**q-DERIVATIVE**

Here is a nice diversion for anyone who knows what is the derivative of a simple function . The modern theory of differential and integral calculus began in the XVIIth century with the works of Newton and Leibniz. As it is well known, the derivative of a function with respect to the variable x is by definition :

Now, let us consider the following expression :

Of course, this is not valid when or but otherwise this alternative formula is equivalent to the usual derivative. You can convince yourself by writing , the term playing the role of .

At the beginning of the XXth century, F.H. Jackson studied this modified derivative and many of its consequences. The key concept is the q-derivative operator defined as follows when :

This q-derivative can be applied to functions not containing in their domain of definition. Then it reduces to the ordinary derivative when goes to :

**Example ****:** Compute the q-derivative of

One can easily check that the q-derivative operator is linear :

The product rule is slighlty modified but it approaches the usual product rule when q goes to 1 :

**q-INTEGERS**

There is an intriguing relation between arithmetics and the q-derivative. Indeed, if we compute then we notice an analogy with the usual derivation formula . It can be made explicit by defining q-integers :

As you may remember from the courses on geometric series, we have . Our previous computation thus becomes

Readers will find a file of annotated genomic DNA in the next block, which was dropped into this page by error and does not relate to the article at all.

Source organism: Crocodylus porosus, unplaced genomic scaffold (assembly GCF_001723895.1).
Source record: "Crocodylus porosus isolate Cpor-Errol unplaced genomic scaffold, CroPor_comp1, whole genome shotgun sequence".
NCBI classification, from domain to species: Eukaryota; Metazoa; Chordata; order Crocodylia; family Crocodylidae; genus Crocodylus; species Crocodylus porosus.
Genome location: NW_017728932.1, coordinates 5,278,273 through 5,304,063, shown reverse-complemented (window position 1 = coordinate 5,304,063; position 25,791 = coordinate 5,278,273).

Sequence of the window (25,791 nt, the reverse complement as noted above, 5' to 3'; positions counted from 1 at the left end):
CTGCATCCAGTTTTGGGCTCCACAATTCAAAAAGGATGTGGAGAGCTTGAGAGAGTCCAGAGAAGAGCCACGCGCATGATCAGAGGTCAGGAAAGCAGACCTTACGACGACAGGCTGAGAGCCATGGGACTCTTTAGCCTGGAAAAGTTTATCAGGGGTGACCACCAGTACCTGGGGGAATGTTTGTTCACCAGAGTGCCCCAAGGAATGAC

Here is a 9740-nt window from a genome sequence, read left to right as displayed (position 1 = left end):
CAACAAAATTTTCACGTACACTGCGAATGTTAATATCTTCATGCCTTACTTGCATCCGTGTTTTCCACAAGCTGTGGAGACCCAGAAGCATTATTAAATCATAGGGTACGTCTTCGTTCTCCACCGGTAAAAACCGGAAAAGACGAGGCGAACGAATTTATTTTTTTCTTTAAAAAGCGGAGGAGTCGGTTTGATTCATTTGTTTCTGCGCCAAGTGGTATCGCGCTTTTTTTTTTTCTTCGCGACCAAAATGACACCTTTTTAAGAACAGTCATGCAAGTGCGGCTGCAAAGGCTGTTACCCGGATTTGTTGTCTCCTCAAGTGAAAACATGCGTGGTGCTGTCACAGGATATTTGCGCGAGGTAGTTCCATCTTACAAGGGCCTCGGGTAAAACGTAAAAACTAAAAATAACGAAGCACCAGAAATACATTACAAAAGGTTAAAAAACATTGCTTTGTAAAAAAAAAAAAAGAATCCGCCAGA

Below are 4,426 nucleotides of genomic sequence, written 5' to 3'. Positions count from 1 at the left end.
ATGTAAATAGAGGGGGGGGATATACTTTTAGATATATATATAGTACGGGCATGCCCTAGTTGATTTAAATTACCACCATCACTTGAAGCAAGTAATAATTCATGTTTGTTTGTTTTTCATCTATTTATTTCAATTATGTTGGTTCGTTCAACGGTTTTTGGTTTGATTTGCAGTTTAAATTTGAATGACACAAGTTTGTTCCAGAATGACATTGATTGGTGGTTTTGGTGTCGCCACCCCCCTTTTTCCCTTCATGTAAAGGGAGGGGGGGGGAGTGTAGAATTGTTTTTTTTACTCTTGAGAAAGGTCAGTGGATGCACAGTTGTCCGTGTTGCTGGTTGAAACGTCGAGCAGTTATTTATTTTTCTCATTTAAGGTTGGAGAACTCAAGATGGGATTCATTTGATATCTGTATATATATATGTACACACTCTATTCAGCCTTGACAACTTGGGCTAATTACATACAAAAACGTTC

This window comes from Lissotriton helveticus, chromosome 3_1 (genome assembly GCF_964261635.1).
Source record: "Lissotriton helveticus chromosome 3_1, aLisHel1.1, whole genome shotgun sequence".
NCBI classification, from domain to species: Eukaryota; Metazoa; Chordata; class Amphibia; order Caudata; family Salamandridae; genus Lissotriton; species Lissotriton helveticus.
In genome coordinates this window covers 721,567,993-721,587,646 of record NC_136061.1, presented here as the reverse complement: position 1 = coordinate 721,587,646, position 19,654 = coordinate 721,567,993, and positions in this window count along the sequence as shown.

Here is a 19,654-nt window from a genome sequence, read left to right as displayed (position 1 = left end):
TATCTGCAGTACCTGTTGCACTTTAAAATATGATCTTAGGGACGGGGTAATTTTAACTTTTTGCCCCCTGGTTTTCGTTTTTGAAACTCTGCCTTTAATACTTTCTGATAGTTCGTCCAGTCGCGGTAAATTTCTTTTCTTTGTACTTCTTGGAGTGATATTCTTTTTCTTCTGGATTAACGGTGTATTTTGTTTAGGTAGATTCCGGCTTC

We notice that q-integers coincide with usual integers when , that is to say :

**Example ****:** Recompute the q-derivative of by using q-integers

Here is an application of q-integers to the general Leibniz rule :

where we have defined the q-binomial coefficient :

and the q-factorial :

, .

**q-INTEGRAL**

As we can expect, the q-derivative has a reciprocal operation which is the indefinite q-integral. It is given by the Jackson integral :

If denotes the q-integral of then we can check that :

**Example :** Compute

since when

which is the q-analog of the usual integral

**COMPLEMENTS**

This is one of the most famous books for undergraduates :

Victor Kac and Pokman Cheung, Quantum Calculus, Springer, 2001

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this is an awesome snippet on q-calculus….thank you..

Thanks a lot 🙂